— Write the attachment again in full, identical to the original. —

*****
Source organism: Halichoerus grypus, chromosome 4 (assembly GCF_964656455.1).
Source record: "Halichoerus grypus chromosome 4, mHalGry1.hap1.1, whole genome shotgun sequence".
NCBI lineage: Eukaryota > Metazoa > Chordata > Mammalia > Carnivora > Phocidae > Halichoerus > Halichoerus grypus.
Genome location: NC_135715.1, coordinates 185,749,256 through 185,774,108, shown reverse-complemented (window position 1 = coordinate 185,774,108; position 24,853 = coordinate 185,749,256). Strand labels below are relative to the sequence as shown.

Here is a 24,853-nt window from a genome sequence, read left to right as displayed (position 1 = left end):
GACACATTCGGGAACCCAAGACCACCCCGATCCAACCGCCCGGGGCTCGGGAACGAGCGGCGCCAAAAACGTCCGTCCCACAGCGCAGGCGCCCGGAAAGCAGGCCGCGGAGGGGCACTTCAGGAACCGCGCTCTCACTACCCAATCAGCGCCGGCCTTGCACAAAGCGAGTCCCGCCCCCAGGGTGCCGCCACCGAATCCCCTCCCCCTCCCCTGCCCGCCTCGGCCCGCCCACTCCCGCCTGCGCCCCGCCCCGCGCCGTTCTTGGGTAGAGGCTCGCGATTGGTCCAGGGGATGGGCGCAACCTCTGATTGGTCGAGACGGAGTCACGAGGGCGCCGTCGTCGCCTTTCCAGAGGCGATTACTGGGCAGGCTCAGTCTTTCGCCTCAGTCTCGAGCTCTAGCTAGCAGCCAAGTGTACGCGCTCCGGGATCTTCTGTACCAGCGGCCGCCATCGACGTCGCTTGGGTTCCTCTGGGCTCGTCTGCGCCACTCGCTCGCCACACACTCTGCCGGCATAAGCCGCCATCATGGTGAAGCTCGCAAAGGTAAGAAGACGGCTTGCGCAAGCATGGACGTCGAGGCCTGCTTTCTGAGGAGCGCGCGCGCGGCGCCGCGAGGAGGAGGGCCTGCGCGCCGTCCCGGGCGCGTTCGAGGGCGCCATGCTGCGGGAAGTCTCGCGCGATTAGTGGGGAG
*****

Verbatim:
Source organism: Halichoerus grypus, chromosome 4 (assembly GCF_964656455.1).
Source record: "Halichoerus grypus chromosome 4, mHalGry1.hap1.1, whole genome shotgun sequence".
NCBI lineage: Eukaryota > Metazoa > Chordata > Mammalia > Carnivora > Phocidae > Halichoerus > Halichoerus grypus.
Genome location: NC_135715.1, coordinates 185,749,256 through 185,774,108, shown reverse-complemented (window position 1 = coordinate 185,774,108; position 24,853 = coordinate 185,749,256). Strand labels below are relative to the sequence as shown.

Here is a 24,853-nt window from a genome sequence, read left to right as displayed (position 1 = left end):
GACACATTCGGGAACCCAAGACCACCCCGATCCAACCGCCCGGGGCTCGGGAACGAGCGGCGCCAAAAACGTCCGTCCCACAGCGCAGGCGCCCGGAAAGCAGGCCGCGGAGGGGCACTTCAGGAACCGCGCTCTCACTACCCAATCAGCGCCGGCCTTGCACAAAGCGAGTCCCGCCCCCAGGGTGCCGCCACCGAATCCCCTCCCCCTCCCCTGCCCGCCTCGGCCCGCCCACTCCCGCCTGCGCCCCGCCCCGCGCCGTTCTTGGGTAGAGGCTCGCGATTGGTCCAGGGGATGGGCGCAACCTCTGATTGGTCGAGACGGAGTCACGAGGGCGCCGTCGTCGCCTTTCCAGAGGCGATTACTGGGCAGGCTCAGTCTTTCGCCTCAGTCTCGAGCTCTAGCTAGCAGCCAAGTGTACGCGCTCCGGGATCTTCTGTACCAGCGGCCGCCATCGACGTCGCTTGGGTTCCTCTGGGCTCGTCTGCGCCACTCGCTCGCCACACACTCTGCCGGCATAAGCCGCCATCATGGTGAAGCTCGCAAAGGTAAGAAGACGGCTTGCGCAAGCATGGACGTCGAGGCCTGCTTTCTGAGGAGCGCGCGCGCGGCGCCGCGAGGAGGAGGGCCTGCGCGCCGTCCCGGGCGCGTTCGAGGGCGCCATGCTGCGGGAAGTCTCGCGCGATTAGTGGGGAG